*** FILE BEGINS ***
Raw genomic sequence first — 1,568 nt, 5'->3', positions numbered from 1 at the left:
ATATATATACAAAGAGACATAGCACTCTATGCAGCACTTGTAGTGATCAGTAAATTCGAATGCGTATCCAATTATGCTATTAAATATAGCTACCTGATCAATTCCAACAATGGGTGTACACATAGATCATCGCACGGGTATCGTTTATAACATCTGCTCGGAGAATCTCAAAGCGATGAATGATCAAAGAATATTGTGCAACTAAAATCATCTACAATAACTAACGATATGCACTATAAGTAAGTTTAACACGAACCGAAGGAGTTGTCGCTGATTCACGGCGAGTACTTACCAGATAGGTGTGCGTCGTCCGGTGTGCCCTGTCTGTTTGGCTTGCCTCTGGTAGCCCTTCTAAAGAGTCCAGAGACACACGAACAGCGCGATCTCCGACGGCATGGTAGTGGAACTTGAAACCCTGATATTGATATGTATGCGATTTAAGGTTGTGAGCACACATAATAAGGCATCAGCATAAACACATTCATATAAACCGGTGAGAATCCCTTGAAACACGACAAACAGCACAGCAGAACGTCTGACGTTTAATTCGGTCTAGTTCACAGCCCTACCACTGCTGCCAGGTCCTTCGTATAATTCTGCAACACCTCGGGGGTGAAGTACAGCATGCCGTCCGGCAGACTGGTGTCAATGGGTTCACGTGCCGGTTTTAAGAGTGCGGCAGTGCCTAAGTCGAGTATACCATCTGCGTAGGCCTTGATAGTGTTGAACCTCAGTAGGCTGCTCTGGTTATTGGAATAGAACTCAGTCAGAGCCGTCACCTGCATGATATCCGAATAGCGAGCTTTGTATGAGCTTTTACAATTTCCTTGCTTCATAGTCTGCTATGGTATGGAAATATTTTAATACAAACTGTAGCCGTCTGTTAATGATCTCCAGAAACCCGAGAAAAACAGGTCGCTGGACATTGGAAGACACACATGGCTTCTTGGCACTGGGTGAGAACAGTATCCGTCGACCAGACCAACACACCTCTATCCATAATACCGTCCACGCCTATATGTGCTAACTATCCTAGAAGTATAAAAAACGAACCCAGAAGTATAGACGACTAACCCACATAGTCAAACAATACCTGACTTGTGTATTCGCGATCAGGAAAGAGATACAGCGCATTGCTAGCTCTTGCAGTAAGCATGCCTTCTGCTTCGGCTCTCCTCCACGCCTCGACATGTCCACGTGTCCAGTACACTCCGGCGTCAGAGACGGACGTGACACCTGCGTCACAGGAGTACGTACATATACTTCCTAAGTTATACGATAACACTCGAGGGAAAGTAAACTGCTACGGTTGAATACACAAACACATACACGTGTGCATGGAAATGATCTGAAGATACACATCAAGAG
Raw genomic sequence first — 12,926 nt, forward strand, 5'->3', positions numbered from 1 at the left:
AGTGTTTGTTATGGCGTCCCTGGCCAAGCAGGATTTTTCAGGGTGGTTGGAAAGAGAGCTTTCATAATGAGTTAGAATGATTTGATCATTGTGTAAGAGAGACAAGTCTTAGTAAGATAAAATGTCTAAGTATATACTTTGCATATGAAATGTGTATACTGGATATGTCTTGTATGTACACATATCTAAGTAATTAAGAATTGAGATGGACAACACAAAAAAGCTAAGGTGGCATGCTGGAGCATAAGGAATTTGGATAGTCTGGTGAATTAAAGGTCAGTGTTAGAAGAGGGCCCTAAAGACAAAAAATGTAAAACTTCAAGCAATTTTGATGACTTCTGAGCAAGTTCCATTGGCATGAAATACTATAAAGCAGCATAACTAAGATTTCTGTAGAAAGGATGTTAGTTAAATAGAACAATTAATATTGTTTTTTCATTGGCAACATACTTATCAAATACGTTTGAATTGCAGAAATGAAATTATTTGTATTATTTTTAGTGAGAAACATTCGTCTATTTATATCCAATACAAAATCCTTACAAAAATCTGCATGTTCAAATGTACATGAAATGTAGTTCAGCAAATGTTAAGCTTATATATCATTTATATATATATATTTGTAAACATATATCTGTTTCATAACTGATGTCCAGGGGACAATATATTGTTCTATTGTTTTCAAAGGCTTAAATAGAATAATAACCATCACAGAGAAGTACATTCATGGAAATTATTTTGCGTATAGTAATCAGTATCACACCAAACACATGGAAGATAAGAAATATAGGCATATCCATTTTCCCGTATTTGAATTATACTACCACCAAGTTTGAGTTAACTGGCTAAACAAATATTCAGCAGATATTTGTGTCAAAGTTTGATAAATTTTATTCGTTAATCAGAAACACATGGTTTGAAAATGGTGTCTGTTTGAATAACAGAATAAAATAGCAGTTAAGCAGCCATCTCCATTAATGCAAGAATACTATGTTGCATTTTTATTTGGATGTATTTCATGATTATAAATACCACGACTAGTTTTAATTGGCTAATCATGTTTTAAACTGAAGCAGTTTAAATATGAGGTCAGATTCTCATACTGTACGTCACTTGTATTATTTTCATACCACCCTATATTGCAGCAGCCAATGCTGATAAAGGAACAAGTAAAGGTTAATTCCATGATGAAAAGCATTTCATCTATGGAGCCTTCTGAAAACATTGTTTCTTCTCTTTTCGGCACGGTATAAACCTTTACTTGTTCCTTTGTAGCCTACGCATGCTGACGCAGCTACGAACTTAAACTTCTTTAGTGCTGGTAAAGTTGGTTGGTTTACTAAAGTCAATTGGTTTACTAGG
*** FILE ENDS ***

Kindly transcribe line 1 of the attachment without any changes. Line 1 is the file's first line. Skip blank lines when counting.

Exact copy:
Raw genomic sequence first — 1,568 nt, 5'->3', positions numbered from 1 at the left: